A 2004 BBC miniseries called Conviction, about the police investigation into a murder. It has a very strange start. It really feels like you've missed something, like there's been a previous episode and you haven't seen. It's a very effective technique, certainly, for immediately familiarising you with the characters. You immediately know that Joe is a rogue, Chrissy just wants to be popular and make everyone happy, the boss is bossy, the woman is a stereotype of insecure womanhood and the other one is otherworldly. Makes it feel like an established series, not the first episode of a one-off. Chrissey's desire to be popular and his characteristic of being easily manipulated by his seniors and being overeager to please is particularly clear. Just in the brief bit before the opening credits he has a bit of banter spoon fed to him, mouthed to him, by his brother and boss Roy, then when he tries to improvise a bit of wit himself he drops a clanger by basically calling the girl a slut, followed by silence from the group. He reminds me a bit of Melvin Smiley, from the film the Big Hit. Not a very popular film, there are disparate opinions as to whether it was meant to be a spoof or not, but I certainly enjoyed it. Starred Mark Wahlberg as an assassin who suffered terrible digestive trouble if he felt that people didn't like him, so he, for example, kowtowed to his fiancee and gave all his money to his other woman and let his fellow hitmen take the credit for what was overwhelmingly his work. A very clean cut sort of professional gangland killer, which is the sort of character Wahlberg generally plays. And very nearly played in real life on September the eleventh 2001. He plays the morally upright action hero, like the patsy in Shooter, not an amoral hero like a Schwartzenegger movie or a morally ambiguous but basically good hero like one of Bruce Willis' drunken and disgraced characters, a la Die Hard. An action hero for the modern age, because you don't really get that sort of corrupt cop so much anymore. Still plenty of corrupt cops, but they're corrupt in that they take money from drug dealers and stick it in Liechenstein trusts these days, but the more unprofessional type of cop who gets drunk on the job and takes harmless freebies is a lot less common now that it was even at the time of the first Die Hard movie. Nowadays a corrupt cop gets paid to look the other way by some multinational and takes a job writing for the papers on retirement as part of his payoff. Andy Hayman, I'm looking at you. I'm drifting. He's meant to be the hero of the piece, too, the sympathetic character, is Chrissey. Really one of the most pleasant things about this programme is that it's a very ensemble piece, every one of the characters has their own bit of story and they don't get shoved into the background only to be taken off the shelf when the plot demands it. Mind you, the plot always needs all the characters, it's one of the most densely plotted television programmes I've ever seen. The main theme is originally the murder of a young girl, found stabbed a few dozen times and dumped in a playground. I believe it's set somewhere in the north of England. The female rozzer, Lucy, is obviously Scottish but the rest seem to be local to that place and broadly northern. Doncaster is mentioned. The rapid characterisation continues as they get to the murder scene and look around. Robert the outsider heads straight for the top of the half-pipe to scream at passing aircraft. The rest do the usual TV police at a crime scene stuff. A phone rings, turns out to be the girls, and Lucy answers it. She does seem ineffective and lacking in confidence and comes across as the most junior of the cops except for Chrissy. In fact I was astonished when the second episode started, with her fobbing off an old man who was worried about a gang who had previously attacked him, saying to his question of "what if they come back" nothing but "they won't". The best fisherman isn't the one who catches the most fish, he's the one who enjoys fishing the most, according to Robert the outsider, who they call "the Buddha". Anyway, the girl doesn't know what's been said over the phone and the boss is very harsh about it. Later, when she's got a pat on the head from the boss, the Buddha says "I bet if I asked you now you could tell me what that lad said on the phone", and she can. He just waited, he says, till she was feeling good about herself. In fact throughout the first episode those two pal around with him taking a somewhat paternal interest in her, which is why it's astonishing that she turns out, as a great shock at the start of the second episode, to be a DS, a sergeant, while he's only a DC. Okay, he insists that others take the credit for his work and refuses promotions, but what possessed them to write her as a DS? They quickly find their first suspect, not based on any evidence but rather on doing what they call a "perv check". They check, turns out there is a perv in the local area, previously imprisoned for exposing himself to schoolgirls, so he immediately becomes their prime suspect in the non-sexual murder of a random child. They quickly build quite a compelling case against him, he knew the girl who came into his shop, he didn't have an alibi, the girl's bracelet, which her parents said she was wearing when she went out never to return, was found in his flat. And he's the local paedo. Joe and Chrissey, the rogue and the impressionable youngster, are sent to arrest him and stop at the side of the road on the way back to intimidate him a bit previous to questioning. You can tell the perv is crazy because he's praying. He manages to get Joe's goat up, not a great achievement, by saying "that which we hate most is that which we fear in ourselves", thereby implying that Joe is a paedo. He certainly had an unhealthy obsession with sex involving young girls, whether obsessing about a previous case of a raped and murdered young girl, to whom he keeps a shrine, or assaulting the boyfriend of his young daughter. But the paedo has an upturn in fortunes, turns out they haven't got any of what you might call "evidence" against him, and the modern police procedures handbook frowns upon taking prisoners for some private softening up before interview. So he's released back to his house where he lives with his mother and from which he issues forth only to work, pray and booze. That night is Joe's anniversary party, which he slightly disrupts by assaulting his daughter's boyfriend so that his family leave and he stays behind drinking with the police, before he, Chrissey and Chrissey's senile former cop father leave to drive home, an angry drunk, a cowardly drunk and a senile drunk driving away from a group of coppers. Unfortunately the father had said something unwise, that in his day they just took suspects "into the woods" and soon they'd be "confessing to shagging their own mothers". This gives Joe ideas and Chrissey, Mr Easily Led, drives him to the paedo's home where they watch, follow, and then kidnap him. Take him for a drive. Into the woods. He manages to slip his bus pass into the sleeping senile father's pocket before making a break for it into the woods. He's chased down and made to dig his own grave, purely as a form of intimidation, and told that if he wants to live he has to promise, cross his heart and hope to die, to go and confess first thing in the morning. HE agrees to do so, but then Joe realises he might be lying and asks how he can be sure. The paedo says "For Real", a reference to a mysterious tattoo on the dead girl which they'd been speculating about. Joe snaps at that and lashes out with the spade, leading to the paedo dying in the arms of Chrissey saying "I love you". Because he's crazy. Luckily there's a handy recently dug grave right there to receive the body. Joe gives the impression that he knows what he's doing, straight away gets down to business, "go home, burn your clothes", so on, you'd think he'd done this before. He hasn't though, in fact the guilt takes about ten minutes to destroy his fragile psyche. So the paedo is dead. Not the plan when the night started, but one less kiddie killer in the world. Chrissey goes off to see his woman, who agrees to marry him after a bit of murder-fuelled emotional honesty. Apparently the best quality in a marriage proposal is "not flippant". Meanwhile his sister has been busy, she, unmentioned by me until now due to all the other plot points, has been the paedo's defence brief and has found some CCTV footage establishing an alibi for the time of the killing. So he was innocent all along, meaning they now have no suspect and a mysterious disappearance of their former suspect. The episode ends with the senile old man asking "who was that man in the woods". And that's the first episode. It takes until the end of the third to find out who killed the girl, after a long list of suspects including some young lads she was fucking, at twelve, her abusive mother, sex mad father and mild mannered stepfather. As I say, the series is excellent. Good writing, realistic characterisation, nice premise, excellent cinematography, plenty of drama, involvement of all the characters and an extremely intricate plot. Laura Fraser is good as the girl, Reese Dinsdale is excellent as the Buddha and Jason Watkins makes a very compelling hallucination/crazy paedo. Also, a somewhat happy ending. Obviously the kid is still dead, two other damaged children are in prison, the innocent pervert is dead, the innocent pervert's family has lost her only family, Joe's daughter is in intensive care and Joe has lost his family, his job and ultimately his freedom. And his mind, with all the hallucinations. But for the rest, it's happy. Chrissey gets the girl and get married, even though she had to spend half of every episode talking him out of turning himself in and he spent to other half of every episode trying to help the paedo's mother catch him for killing her son. Joe was right to call him a streak of piss, too cowardly to turn down steak and chips from the old woman to go and choose a ring with his wife to be. Because he wants her to like him. Like he always does, he says. Very Melvin Smiley. Lcuy gets the boy too, having seduced a fence turned police informant, which as with all the various plot threads eventually ties back into the dual murder investigation. And the senile old man eventually realises that he didn't murder his wife's long ago lover, and his daughter isn't the spawn of another man's loins. It's just a pity Chrissey, who really wasn't sympathetic at all, didn't get the jail sentence. Reminds me too much of scrappy doo, or Harry Kim. Needed locking up.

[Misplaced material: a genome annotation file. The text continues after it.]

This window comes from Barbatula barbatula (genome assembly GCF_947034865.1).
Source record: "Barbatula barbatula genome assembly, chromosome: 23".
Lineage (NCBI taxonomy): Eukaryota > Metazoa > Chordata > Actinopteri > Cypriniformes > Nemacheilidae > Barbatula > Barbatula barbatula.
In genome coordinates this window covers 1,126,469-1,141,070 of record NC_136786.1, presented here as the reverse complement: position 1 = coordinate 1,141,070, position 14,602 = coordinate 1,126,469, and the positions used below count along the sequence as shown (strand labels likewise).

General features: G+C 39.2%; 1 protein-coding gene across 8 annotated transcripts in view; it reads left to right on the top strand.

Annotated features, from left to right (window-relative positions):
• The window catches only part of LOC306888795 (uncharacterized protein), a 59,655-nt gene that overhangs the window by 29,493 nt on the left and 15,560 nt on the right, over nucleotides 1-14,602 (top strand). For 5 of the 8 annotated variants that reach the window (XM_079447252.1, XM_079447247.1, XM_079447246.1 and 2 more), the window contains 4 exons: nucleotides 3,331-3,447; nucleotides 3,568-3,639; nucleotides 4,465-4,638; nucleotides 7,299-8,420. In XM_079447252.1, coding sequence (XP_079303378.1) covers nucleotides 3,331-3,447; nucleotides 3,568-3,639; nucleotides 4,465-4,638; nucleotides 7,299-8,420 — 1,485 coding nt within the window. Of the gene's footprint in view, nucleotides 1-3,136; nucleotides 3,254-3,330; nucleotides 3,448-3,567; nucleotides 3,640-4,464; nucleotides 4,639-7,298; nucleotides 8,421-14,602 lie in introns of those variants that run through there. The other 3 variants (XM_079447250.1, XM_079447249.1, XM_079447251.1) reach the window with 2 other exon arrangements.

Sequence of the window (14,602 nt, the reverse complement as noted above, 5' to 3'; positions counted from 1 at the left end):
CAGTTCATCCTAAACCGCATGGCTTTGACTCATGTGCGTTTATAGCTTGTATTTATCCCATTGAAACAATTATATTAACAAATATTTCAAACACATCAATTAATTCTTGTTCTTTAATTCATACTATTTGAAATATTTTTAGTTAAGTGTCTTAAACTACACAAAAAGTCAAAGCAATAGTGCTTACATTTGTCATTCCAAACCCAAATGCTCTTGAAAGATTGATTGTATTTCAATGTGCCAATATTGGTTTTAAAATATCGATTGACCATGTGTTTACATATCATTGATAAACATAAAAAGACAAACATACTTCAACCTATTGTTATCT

Sunday, 11 December 2011
Posted by Stephen Morgan at 05:57